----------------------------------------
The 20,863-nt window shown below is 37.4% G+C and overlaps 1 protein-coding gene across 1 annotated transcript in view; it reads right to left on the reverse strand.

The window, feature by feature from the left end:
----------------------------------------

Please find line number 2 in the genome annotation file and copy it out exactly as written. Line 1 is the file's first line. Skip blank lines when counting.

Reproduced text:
The window, feature by feature from the left end: